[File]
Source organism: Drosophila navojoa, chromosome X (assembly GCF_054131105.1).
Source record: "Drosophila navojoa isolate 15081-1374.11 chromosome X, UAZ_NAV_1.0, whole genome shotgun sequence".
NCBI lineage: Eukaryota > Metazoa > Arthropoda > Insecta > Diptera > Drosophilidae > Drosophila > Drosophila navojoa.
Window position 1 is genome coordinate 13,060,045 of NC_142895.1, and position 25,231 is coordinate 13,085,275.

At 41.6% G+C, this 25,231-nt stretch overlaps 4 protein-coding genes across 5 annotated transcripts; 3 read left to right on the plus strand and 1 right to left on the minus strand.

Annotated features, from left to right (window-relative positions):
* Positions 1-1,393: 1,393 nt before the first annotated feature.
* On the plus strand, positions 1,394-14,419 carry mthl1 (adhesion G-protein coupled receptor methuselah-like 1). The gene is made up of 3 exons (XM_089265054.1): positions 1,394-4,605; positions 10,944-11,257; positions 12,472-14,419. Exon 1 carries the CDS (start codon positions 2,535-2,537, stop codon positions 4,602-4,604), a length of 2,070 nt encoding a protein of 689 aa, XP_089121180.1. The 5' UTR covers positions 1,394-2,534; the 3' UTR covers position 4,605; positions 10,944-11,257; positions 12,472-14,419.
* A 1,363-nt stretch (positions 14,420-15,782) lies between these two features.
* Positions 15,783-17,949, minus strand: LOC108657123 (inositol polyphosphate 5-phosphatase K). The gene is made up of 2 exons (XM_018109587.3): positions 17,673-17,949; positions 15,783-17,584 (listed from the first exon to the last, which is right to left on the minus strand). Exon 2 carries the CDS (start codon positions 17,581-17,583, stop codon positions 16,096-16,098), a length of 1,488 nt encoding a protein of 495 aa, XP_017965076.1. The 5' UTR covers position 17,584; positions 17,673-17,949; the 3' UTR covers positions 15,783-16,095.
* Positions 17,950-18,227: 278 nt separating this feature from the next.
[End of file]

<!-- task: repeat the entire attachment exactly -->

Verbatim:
Source organism: Drosophila navojoa, chromosome X (assembly GCF_054131105.1).
Source record: "Drosophila navojoa isolate 15081-1374.11 chromosome X, UAZ_NAV_1.0, whole genome shotgun sequence".
NCBI lineage: Eukaryota > Metazoa > Arthropoda > Insecta > Diptera > Drosophilidae > Drosophila > Drosophila navojoa.
Window position 1 is genome coordinate 13,060,045 of NC_142895.1, and position 25,231 is coordinate 13,085,275.

At 41.6% G+C, this 25,231-nt stretch overlaps 4 protein-coding genes across 5 annotated transcripts; 3 read left to right on the plus strand and 1 right to left on the minus strand.

Annotated features, from left to right (window-relative positions):
* Positions 1-1,393: 1,393 nt before the first annotated feature.
* On the plus strand, positions 1,394-14,419 carry mthl1 (adhesion G-protein coupled receptor methuselah-like 1). The gene is made up of 3 exons (XM_089265054.1): positions 1,394-4,605; positions 10,944-11,257; positions 12,472-14,419. Exon 1 carries the CDS (start codon positions 2,535-2,537, stop codon positions 4,602-4,604), a length of 2,070 nt encoding a protein of 689 aa, XP_089121180.1. The 5' UTR covers positions 1,394-2,534; the 3' UTR covers position 4,605; positions 10,944-11,257; positions 12,472-14,419.
* A 1,363-nt stretch (positions 14,420-15,782) lies between these two features.
* Positions 15,783-17,949, minus strand: LOC108657123 (inositol polyphosphate 5-phosphatase K). The gene is made up of 2 exons (XM_018109587.3): positions 17,673-17,949; positions 15,783-17,584 (listed from the first exon to the last, which is right to left on the minus strand). Exon 2 carries the CDS (start codon positions 17,581-17,583, stop codon positions 16,096-16,098), a length of 1,488 nt encoding a protein of 495 aa, XP_017965076.1. The 5' UTR covers position 17,584; positions 17,673-17,949; the 3' UTR covers positions 15,783-16,095.
* Positions 17,950-18,227: 278 nt separating this feature from the next.